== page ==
For secondary applications, simplicity, insensitivity, and cost effectiveness often
are a must. These criteria were the drivers to move to an all-in-one arrangement
for GIS RMU.
The main device is an SF6 disconnecting load-break switch or circuit breaker
allowing for a very simple three-position diagram. Breaking and disconnection
are performed in a single operation, leading to the three-position scheme (line,
open and disconnected, earthed).
Local or remote operations are very simple. The mimic diagram is very easy to
interpret. Earthing of the cables is made directly. Interlocking safety is inherent
between the different positions. It is very easy to implement a cable testing
device, allowing access to cable without opening the cable box nor interfering
with the cable terminations.
Simplified diagram with upstream two-position selector
Reverse diagram for GIS technology
All-in-one arrangement diagram for GIS RMU
20. Typical three-position GIS RMU diagram
21. Examples of GIS RMU
21
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22. New three-position diagram including vacuum
breaking and typical unit.
23. Mimic diagram of three-position scheme using
vacuum interrupter
24. Dedicated cable testing device.
25. Example of switchboard made with modular
2SIS units
22
23
24
25
The three-position arrangement for GIS RMU has experienced great success
for around 30 years now and is still well appreciated. Nowadays, even if the
technology is not much changing, there is a trend to use vacuum breakers
in secondary applications. The question was whether it was still possible
to keep the same simplicity of the three-position diagram using another
technology. Recent developments brought an original solution, keeping the
same advantages of the three-position arrangement of GIS RMUs, but using
vacuum breaking.
The new proposed arrangement includes an upstream vacuum disconnector
load-break switch or CB and a downstream earthing switch providing a double-
gap isolation between cables and busbars. All previous advantages are kept
with this real three-position scheme (line, open and disconnected, earthed).
• 1st position: CB or load-break switch closed
• 2nd position: CB or load-break switch opened and disconnected
in a single operation
• 3rd position: cable earthing in one single operation
Breaking and disconnection are made in one single operation of a vacuum
interrupter. Earthing the cables is done directly, using an earthing switch having
making capability. This diagram facilitates the implementation of clear mimic
indications, making operations very intuitive and thus safer. Safety interlocks
are built-in, short, key free, and positively driven. This diagram also allows the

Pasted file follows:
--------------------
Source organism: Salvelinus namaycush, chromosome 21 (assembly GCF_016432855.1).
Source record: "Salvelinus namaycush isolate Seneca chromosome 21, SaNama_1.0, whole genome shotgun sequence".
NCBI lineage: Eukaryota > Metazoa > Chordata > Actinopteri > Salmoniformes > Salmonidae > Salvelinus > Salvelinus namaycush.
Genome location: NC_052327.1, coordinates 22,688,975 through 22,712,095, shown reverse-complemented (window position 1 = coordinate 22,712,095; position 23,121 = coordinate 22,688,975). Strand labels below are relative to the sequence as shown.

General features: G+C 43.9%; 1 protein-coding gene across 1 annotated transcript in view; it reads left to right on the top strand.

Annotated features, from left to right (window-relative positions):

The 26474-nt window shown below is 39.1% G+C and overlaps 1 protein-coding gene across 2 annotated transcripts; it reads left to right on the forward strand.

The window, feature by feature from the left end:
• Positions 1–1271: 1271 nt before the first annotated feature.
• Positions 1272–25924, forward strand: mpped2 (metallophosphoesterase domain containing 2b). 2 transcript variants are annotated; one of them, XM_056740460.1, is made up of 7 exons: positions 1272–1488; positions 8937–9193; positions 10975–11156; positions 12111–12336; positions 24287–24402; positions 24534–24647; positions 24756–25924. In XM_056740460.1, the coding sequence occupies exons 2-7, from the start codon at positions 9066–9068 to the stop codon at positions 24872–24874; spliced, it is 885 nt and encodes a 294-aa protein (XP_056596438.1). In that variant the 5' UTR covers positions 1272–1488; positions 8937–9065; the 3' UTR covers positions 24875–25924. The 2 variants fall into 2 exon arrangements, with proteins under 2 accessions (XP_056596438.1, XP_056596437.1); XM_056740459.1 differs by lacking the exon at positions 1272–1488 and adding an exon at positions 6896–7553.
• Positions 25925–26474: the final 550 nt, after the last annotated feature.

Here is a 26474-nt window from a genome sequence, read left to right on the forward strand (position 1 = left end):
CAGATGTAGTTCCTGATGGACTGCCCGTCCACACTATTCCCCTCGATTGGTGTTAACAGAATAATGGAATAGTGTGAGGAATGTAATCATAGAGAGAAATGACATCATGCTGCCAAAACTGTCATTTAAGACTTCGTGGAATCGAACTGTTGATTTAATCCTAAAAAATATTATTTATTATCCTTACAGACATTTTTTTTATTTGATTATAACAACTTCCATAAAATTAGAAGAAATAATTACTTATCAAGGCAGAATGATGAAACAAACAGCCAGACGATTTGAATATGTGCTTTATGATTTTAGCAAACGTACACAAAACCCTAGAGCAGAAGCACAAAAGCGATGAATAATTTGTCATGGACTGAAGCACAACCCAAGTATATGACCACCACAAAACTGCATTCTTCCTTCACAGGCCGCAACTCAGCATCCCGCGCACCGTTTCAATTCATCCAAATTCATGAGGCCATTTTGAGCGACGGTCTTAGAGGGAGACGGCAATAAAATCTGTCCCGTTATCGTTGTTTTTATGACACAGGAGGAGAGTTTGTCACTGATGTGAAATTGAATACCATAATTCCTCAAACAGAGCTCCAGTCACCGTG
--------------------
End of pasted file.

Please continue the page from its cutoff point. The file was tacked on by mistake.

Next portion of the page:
use of a dedicated cable testing device, increasing the safety of people and
switchgear. As it is well known that MV cables are generally much older than
switchgear, they will need more and more testing and conditional replacement.
Prior to the cable test, opening the switch or CB disconnector and closing the
earthing switch provides a double gap between cable and busbar. Then a safe
and fully interlocked earth link switch may be opened to give direct access to
the cable conductor. During testing, the cable box remains closed, the cable
connections remain intact, and the main contacts of the earthing switch remain
in the same position. This recommended test procedure ensures the highest
safety for people doing the tests and also avoids any damaging of the main
circuit or cable connections.
To meet the same advantages of GIS RMUs, the new arrangement shall be
insensitive to harsh environment. This is ensured by a complete Shielded and
Solid Insulation System (2SIS) solution. Busbars and a vacuum interrupter
encapsulation and earthing switch enclosure are made of solid insulation that
is covered by a conductive layer connected to the earth. The equipment can
support any kind of harsh environment as well as GIS RMUs.
Compared to GIS RMUs, this 2SIS technology associated with this new three-
position diagram arrangement offers much better modularity as the general
architecture is based on single units. Thus, it is easy to build switchboards for
many kind of applications requiring a large number of units While it is obvious
that this modular architecture, based on 2SIS technology using vacuum
breaking, has many advantages, it is necessary to analyse whether it is
completely adapted to the smart-grid deployment of today.
New three-position diagram
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What will MV switchgear look like in the future?
Future switchgear for MV consumer
sites and switching substations
Smart grids have two main objectives. One is to optimise the relation between
the demand and the supplying of energy. The second is to provide the